Asheville medical malpractice attorneys know that sometimes, we start off with a long litany of negligence complaints, and may only be able to proceed with one or two of those. Often, this is still enough to result in ample compensation for our client, whether resolution is ultimately reached in a settlement agreement or at trial.
This is the kind of track that the plaintiffs are on in the case of Peter v. Vullo et al, weighed recently by the North Carolina Court of Appeals.
The case, out of Mecklenburg County, initially resulted in a summary judgment in favor of the doctor defendants. However, the appellate court has reversed in part, allowing that some of the plaintiff’s claims should be allowed to proceed.
The husband-and-wife plaintiffs alleged the wife underwent surgery in early 2010 for a severe ankle sprain that had failed to significantly improve after months of physical therapy.
The wife was given a combination of powerful regional anesthesia in preparation for the arthroscopic surgery, and she remained conscious. In the midst of the procedure, the patient reported the doctor was having trouble locating a nerve in which to administer the appropriate pain blocks. An unknown attendant at that point entered to assist.
However, the plaintiffs say the nerve block was not properly administered, even following repeated needle insertions. As a result, she maintains, she suffered extreme pain and numbness in her right leg. Those sensations, she says, have continued to this day, to the extreme that she has been unable to work or conduct even basic day-to-day activities.
In building her case, the plaintiffs deposed two doctors – an anesthesiologist practicing in South Carolina and a neurologist practicing in Florida. After those physicians were deposed, the defendant sought a summary judgment, arguing the witnesses had failed to prove the defendants had acted outside the appropriate standard of care. The trial court agreed.
Upon appeal, the plaintiff argued the trial court erred in granting the summary judgment, erred in its consideration of the plaintiff’s expert witnesses and erroneously granted judgment as to the husband’s loss of consortium claim.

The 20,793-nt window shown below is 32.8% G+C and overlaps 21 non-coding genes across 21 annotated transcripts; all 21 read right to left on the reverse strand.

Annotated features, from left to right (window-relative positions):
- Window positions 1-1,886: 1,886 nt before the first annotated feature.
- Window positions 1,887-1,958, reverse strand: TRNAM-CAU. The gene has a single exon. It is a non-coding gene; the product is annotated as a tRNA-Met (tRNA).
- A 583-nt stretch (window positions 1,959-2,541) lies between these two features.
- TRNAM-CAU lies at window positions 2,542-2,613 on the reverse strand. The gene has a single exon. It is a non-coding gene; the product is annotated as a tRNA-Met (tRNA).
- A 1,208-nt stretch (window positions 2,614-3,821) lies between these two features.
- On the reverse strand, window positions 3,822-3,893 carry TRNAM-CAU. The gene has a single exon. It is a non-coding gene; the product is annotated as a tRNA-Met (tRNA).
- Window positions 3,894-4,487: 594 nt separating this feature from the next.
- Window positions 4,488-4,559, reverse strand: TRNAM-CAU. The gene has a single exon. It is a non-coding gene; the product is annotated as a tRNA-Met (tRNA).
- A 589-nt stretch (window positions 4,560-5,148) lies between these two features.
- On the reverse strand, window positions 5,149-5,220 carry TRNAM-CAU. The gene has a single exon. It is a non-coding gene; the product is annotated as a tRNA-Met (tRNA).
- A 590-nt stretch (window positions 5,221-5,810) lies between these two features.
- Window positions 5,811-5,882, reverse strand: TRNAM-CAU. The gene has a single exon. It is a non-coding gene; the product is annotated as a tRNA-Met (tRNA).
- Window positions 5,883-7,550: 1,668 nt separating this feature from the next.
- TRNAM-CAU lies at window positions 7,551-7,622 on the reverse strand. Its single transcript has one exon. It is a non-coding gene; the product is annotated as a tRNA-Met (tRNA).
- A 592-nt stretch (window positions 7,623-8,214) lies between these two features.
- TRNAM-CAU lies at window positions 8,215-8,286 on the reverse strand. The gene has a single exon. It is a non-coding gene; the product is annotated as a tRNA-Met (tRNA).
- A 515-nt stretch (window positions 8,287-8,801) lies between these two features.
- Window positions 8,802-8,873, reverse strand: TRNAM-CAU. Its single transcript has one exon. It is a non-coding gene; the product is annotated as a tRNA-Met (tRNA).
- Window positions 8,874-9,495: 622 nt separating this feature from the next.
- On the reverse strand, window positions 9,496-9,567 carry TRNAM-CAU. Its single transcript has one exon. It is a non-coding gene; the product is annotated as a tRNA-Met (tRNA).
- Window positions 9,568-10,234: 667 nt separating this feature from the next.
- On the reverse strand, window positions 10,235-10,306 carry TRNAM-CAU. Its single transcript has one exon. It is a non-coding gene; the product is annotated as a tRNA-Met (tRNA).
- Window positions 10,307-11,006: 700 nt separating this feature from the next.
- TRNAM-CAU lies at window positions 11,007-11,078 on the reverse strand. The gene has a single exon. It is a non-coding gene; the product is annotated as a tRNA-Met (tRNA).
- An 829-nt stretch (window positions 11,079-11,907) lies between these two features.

The North Carolina Court of Appeals agreed with the plaintiffs on several of those points. With regard to the expert witness testimony, the South Carolina anesthesiologist indicated he believed the defendant doctor’s actions to be outside the standard of care. However, he conceded he was not familiar with the local standard of care (being North Carolina) and was applying the national standard. The appellate court considered this to be sufficient, particularly considering the doctor did indicate he had worked in counties and hospitals similar to the one in question.
Next, the appellate court weighed the plaintiff’s claims against the hospital, per the doctrine of respondeat superior, or vicarious liability. Here, the court decided to affirm the trial court’s grant of a summary judgment to the defense.
Finally, on the loss of consortium claim, the court reversed, finding that because the summary judgment was erroneously offered on the base claim of negligence, the loss of consortium claim too should be allowed to continue.
The case has been remanded for trial in accordance with the appellate court’s findings.
Contact the North Carolina injury lawyers at the Lee Law Offices by calling 800-887-1965.
Peter v. Vullo et al, June 3, 2014, North Carolina Court of Appeals
More Blog Entries:
Dawkins v. Union Hospital – Doctors, Hospitals, Can Face Ordinary Negligence Claims, April 25, 2014, Asheville Personal Injury Lawyer Blog